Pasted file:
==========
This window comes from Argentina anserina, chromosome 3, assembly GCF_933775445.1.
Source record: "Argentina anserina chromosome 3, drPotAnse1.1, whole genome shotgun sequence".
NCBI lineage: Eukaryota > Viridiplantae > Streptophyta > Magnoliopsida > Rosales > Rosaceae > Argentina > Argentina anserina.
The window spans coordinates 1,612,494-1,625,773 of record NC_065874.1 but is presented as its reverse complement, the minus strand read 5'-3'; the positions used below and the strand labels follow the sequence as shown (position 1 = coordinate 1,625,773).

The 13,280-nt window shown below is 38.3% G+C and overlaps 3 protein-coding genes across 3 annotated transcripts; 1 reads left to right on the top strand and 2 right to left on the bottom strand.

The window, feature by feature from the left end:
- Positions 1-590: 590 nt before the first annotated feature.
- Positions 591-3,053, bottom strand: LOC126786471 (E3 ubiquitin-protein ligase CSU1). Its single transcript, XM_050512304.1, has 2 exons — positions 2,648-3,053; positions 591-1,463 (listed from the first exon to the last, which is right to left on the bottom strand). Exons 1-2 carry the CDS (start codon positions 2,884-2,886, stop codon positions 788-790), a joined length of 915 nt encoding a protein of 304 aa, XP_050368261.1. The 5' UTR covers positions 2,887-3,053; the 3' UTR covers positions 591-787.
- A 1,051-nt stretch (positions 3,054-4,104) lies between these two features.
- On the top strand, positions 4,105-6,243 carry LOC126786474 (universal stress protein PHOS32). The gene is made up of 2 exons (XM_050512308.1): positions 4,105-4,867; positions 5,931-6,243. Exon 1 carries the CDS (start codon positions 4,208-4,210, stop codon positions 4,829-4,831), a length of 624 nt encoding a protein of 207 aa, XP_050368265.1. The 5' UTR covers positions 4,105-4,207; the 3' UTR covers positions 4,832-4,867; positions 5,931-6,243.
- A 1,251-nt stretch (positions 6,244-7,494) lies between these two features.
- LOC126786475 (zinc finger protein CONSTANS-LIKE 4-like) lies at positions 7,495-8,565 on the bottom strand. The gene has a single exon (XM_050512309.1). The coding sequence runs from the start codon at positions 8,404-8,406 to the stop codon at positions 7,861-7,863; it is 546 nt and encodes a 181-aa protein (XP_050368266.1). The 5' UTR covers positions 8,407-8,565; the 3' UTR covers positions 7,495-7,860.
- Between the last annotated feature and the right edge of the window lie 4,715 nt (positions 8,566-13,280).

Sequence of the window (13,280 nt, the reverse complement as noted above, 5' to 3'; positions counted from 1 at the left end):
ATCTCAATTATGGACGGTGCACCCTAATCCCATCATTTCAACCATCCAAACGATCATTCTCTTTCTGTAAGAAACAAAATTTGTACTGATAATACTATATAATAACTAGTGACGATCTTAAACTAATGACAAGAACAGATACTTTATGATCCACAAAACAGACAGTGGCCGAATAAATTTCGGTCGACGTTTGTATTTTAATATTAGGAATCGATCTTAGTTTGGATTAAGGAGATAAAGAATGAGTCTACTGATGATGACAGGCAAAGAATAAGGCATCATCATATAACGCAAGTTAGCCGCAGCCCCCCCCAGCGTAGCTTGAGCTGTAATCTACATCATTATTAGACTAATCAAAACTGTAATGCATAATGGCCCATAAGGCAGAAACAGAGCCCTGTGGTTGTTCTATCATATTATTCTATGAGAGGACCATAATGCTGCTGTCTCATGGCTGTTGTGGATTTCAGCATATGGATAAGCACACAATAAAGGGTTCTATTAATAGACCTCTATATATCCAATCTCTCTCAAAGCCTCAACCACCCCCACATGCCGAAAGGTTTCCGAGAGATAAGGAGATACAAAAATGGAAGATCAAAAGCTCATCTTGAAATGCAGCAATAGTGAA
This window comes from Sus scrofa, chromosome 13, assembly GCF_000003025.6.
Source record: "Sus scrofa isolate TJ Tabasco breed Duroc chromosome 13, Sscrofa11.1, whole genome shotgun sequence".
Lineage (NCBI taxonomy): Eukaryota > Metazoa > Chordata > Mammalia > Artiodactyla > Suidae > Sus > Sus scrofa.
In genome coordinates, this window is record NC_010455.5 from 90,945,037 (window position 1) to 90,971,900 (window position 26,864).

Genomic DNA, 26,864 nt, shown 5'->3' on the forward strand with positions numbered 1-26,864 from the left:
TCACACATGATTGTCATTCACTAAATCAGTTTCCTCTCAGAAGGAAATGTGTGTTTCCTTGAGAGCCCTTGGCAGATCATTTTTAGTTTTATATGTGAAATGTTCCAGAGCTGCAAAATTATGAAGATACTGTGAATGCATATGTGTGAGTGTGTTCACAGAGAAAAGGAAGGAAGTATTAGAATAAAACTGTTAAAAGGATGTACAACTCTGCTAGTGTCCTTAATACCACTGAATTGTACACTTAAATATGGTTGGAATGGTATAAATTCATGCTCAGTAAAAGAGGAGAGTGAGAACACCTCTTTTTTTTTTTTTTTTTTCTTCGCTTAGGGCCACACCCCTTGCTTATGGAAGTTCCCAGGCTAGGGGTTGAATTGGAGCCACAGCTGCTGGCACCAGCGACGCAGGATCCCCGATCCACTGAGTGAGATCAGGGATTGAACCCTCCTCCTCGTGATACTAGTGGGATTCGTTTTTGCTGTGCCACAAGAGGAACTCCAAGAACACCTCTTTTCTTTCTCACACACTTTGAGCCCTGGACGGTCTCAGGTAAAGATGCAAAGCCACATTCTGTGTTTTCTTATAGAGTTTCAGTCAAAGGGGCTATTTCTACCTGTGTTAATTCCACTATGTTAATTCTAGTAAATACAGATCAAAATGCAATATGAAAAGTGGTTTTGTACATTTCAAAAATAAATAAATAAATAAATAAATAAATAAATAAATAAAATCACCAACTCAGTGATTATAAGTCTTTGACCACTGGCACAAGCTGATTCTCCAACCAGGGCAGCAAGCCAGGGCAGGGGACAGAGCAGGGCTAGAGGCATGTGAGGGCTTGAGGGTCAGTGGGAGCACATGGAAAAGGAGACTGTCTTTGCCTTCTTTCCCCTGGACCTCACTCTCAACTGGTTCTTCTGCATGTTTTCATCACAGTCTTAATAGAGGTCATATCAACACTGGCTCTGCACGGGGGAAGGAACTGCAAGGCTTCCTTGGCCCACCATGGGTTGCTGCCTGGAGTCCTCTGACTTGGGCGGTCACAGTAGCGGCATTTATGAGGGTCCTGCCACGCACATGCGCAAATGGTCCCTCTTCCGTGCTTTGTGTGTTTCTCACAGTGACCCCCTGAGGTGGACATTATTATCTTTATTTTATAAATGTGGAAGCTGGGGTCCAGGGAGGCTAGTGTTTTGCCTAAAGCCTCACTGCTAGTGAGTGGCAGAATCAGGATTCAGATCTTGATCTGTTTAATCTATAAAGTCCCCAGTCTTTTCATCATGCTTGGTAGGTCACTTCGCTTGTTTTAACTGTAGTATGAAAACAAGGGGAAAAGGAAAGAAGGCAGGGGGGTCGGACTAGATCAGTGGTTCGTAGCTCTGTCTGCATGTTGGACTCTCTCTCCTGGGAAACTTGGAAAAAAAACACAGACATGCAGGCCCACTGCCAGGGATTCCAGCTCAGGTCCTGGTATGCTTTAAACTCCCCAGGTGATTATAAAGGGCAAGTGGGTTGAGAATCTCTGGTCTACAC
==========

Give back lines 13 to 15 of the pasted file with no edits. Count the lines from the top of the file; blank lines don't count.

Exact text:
- Between the last annotated feature and the right edge of the window lie 4,715 nt (positions 8,566-13,280).

Sequence of the window (13,280 nt, the reverse complement as noted above, 5' to 3'; positions counted from 1 at the left end):
ATCTCAATTATGGACGGTGCACCCTAATCCCATCATTTCAACCATCCAAACGATCATTCTCTTTCTGTAAGAAACAAAATTTGTACTGATAATACTATATAATAACTAGTGACGATCTTAAACTAATGACAAGAACAGATACTTTATGATCCACAAAACAGACAGTGGCCGAATAAATTTCGGTCGACGTTTGTATTTTAATATTAGGAATCGATCTTAGTTTGGATTAAGGAGATAAAGAATGAGTCTACTGATGATGACAGGCAAAGAATAAGGCATCATCATATAACGCAAGTTAGCCGCAGCCCCCCCCAGCGTAGCTTGAGCTGTAATCTACATCATTATTAGACTAATCAAAACTGTAATGCATAATGGCCCATAAGGCAGAAACAGAGCCCTGTGGTTGTTCTATCATATTATTCTATGAGAGGACCATAATGCTGCTGTCTCATGGCTGTTGTGGATTTCAGCATATGGATAAGCACACAATAAAGGGTTCTATTAATAGACCTCTATATATCCAATCTCTCTCAAAGCCTCAACCACCCCCACATGCCGAAAGGTTTCCGAGAGATAAGGAGATACAAAAATGGAAGATCAAAAGCTCATCTTGAAATGCAGCAATAGTGAA